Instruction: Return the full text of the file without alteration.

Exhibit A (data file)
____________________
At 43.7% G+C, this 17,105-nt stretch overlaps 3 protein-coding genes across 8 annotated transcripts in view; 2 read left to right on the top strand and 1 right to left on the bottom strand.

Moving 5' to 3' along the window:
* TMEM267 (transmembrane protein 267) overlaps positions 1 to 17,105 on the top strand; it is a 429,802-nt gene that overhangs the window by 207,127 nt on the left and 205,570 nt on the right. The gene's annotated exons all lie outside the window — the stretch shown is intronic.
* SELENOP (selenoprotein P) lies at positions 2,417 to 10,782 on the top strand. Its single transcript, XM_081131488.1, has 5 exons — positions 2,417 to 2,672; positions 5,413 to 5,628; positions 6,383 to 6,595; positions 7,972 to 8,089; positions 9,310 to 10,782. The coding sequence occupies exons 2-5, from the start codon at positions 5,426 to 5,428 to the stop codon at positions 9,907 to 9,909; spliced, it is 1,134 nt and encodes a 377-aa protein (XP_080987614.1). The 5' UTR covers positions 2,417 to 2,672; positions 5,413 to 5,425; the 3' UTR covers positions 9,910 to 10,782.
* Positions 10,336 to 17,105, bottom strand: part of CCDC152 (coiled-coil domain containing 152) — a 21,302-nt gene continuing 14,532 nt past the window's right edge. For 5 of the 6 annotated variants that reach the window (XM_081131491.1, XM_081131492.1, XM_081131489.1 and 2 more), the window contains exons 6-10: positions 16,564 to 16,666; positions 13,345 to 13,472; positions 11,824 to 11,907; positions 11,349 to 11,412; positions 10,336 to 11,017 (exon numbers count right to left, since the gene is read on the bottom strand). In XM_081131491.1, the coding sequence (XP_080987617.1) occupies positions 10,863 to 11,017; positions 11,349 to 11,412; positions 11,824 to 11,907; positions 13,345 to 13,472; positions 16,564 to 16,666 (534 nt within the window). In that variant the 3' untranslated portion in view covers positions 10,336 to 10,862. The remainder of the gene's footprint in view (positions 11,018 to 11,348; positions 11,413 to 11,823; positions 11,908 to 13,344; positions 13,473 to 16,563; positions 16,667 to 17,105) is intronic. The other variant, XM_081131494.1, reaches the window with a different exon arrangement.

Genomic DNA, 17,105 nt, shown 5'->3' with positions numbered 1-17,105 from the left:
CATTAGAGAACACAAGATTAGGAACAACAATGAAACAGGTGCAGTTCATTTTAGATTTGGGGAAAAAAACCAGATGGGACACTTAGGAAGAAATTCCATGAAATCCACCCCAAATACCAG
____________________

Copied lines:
At 43.7% G+C, this 17,105-nt stretch overlaps 3 protein-coding genes across 8 annotated transcripts in view; 2 read left to right on the top strand and 1 right to left on the bottom strand.

Moving 5' to 3' along the window:
* TMEM267 (transmembrane protein 267) overlaps positions 1 to 17,105 on the top strand; it is a 429,802-nt gene that overhangs the window by 207,127 nt on the left and 205,570 nt on the right. The gene's annotated exons all lie outside the window — the stretch shown is intronic.
* SELENOP (selenoprotein P) lies at positions 2,417 to 10,782 on the top strand. Its single transcript, XM_081131488.1, has 5 exons — positions 2,417 to 2,672; positions 5,413 to 5,628; positions 6,383 to 6,595; positions 7,972 to 8,089; positions 9,310 to 10,782. The coding sequence occupies exons 2-5, from the start codon at positions 5,426 to 5,428 to the stop codon at positions 9,907 to 9,909; spliced, it is 1,134 nt and encodes a 377-aa protein (XP_080987614.1). The 5' UTR covers positions 2,417 to 2,672; positions 5,413 to 5,425; the 3' UTR covers positions 9,910 to 10,782.
* Positions 10,336 to 17,105, bottom strand: part of CCDC152 (coiled-coil domain containing 152) — a 21,302-nt gene continuing 14,532 nt past the window's right edge. For 5 of the 6 annotated variants that reach the window (XM_081131491.1, XM_081131492.1, XM_081131489.1 and 2 more), the window contains exons 6-10: positions 16,564 to 16,666; positions 13,345 to 13,472; positions 11,824 to 11,907; positions 11,349 to 11,412; positions 10,336 to 11,017 (exon numbers count right to left, since the gene is read on the bottom strand). In XM_081131491.1, the coding sequence (XP_080987617.1) occupies positions 10,863 to 11,017; positions 11,349 to 11,412; positions 11,824 to 11,907; positions 13,345 to 13,472; positions 16,564 to 16,666 (534 nt within the window). In that variant the 3' untranslated portion in view covers positions 10,336 to 10,862. The remainder of the gene's footprint in view (positions 11,018 to 11,348; positions 11,413 to 11,823; positions 11,908 to 13,344; positions 13,473 to 16,563; positions 16,667 to 17,105) is intronic. The other variant, XM_081131494.1, reaches the window with a different exon arrangement.

Genomic DNA, 17,105 nt, shown 5'->3' with positions numbered 1-17,105 from the left:
CATTAGAGAACACAAGATTAGGAACAACAATGAAACAGGTGCAGTTCATTTTAGATTTGGGGAAAAAAACCAGATGGGACACTTAGGAAGAAATTCCATGAAATCCACCCCAAATACCAG